FDA has also received many questions about product and ingredient sterility in several venues where we have spoken, and frankly, since there are no “sterile” dietary supplements (injection, opthalmics, optics, etc), we are somewhat at a loss. If these questions are asked from the perspective of determining that working surfaces or equipment are free of microbiological contamination, a manufacturer must set a reasonable limit for cleanliness, however if they are asked from the perspective of the product or component being sterile, we would need the context of the question to discuss it further.
NBJ: UNPA Executive Director Loren Israelsen likened the first year of cGMP inspection to letting an EKG machine run for 90 seconds to establish a baseline reading during a heart exam. Do you agree with that analogy? Has the first year been a learning experience for the FDA? Do you anticipate the level of enforcement will be stepped up as each year passes?
BW: FDA has been monitoring the industry to see how it reacts to the rule and our investigators are well trained in what they need to look for in order for the industry to be in compliance. Of course, FDA is learning a great deal more about the industry while we implement cGMPs; however, a slight modification to Loren’s analogy is that if abnormalities are detected, FDA would take necessary action to achieve corrections.
NBJ: Are there any topics or issues that we did not address as it relates to CGMP compliance? Is there anything that you’d like to communicate to manufacturers in the industry?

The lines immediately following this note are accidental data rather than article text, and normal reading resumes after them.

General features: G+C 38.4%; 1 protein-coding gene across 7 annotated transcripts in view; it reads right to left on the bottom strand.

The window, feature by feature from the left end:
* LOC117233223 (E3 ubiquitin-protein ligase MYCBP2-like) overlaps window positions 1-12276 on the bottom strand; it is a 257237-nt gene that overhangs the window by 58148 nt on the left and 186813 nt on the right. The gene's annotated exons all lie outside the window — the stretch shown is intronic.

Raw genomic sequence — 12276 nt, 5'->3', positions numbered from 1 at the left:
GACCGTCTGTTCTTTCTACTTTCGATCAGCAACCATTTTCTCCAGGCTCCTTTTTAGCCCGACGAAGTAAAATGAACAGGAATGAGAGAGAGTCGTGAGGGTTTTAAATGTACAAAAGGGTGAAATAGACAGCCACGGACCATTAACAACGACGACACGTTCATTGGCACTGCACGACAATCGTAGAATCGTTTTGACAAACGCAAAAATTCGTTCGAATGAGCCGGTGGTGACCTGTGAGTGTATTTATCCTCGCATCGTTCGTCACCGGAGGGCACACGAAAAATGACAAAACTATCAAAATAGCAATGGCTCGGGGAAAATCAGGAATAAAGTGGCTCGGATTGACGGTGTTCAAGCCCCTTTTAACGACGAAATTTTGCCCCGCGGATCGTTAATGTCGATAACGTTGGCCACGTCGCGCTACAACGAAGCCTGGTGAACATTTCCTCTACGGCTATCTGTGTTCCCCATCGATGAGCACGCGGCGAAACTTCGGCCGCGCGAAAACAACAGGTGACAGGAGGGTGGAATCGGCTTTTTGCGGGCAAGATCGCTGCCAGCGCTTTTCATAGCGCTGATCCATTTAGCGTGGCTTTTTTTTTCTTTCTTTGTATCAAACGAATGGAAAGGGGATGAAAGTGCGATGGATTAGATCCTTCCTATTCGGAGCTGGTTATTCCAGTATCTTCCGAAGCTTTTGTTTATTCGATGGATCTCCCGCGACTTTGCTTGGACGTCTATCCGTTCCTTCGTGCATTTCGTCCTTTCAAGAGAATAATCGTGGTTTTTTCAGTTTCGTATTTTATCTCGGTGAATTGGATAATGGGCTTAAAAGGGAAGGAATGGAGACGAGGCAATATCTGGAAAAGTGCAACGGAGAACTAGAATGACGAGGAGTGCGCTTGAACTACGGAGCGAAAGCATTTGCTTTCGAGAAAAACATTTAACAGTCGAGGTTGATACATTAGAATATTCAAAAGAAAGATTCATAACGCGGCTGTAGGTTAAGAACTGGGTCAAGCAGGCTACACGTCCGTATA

BW: We would recommend that manufacturers concentrate on having written procedures, especially for handling unusual or unexpected occurrences while preparing their products. While these procedures are required by the rule, we have seen some confusion about what might be expected. A rule of thumb for all records is if it isn’t written, it wasn’t done.
An additional area that has become an item of concern to us is the mechanism for qualifying suppliers of components by dietary supplement manufacturers. Firms are expected to qualify all suppliers of components used to manufacture dietary supplement prior to using them in dietary supplement products. While components that are dietary ingredients require a minimum of an identity test prior to use, a firm is permitted to rely on Certificates of Analysis supplied by the vendor of qualified components for all other analyses under certain conditions.
While we anticipate that the largest dietary supplement manufacturers have regulatory resources in house to qualify all of their vendors, we would expect that the smaller firms may need to rely on third party contractors to conduct necessary audits, reviews and even testing in some cases, especially in the case of suppliers who are located overseas. As long as a manufacturer has records and documentation that a vendor is properly qualified, FDA should be satisfied during our coverage of their cGMP status.
NBJ explores the issue of GMP compliance and what to expect from an FDA audit in our U.S. Nutrition Industry Overview issue, which will publish in July and be distributed at the 2009 NBJ Summit, July 22-24. To order your copy of the issue, subscribe to NBJ or download a free 32-page sample issue, go to www.nutritionbusinessjournal.com. To register for the NBJ Summit, go to www.nbjsummit.com.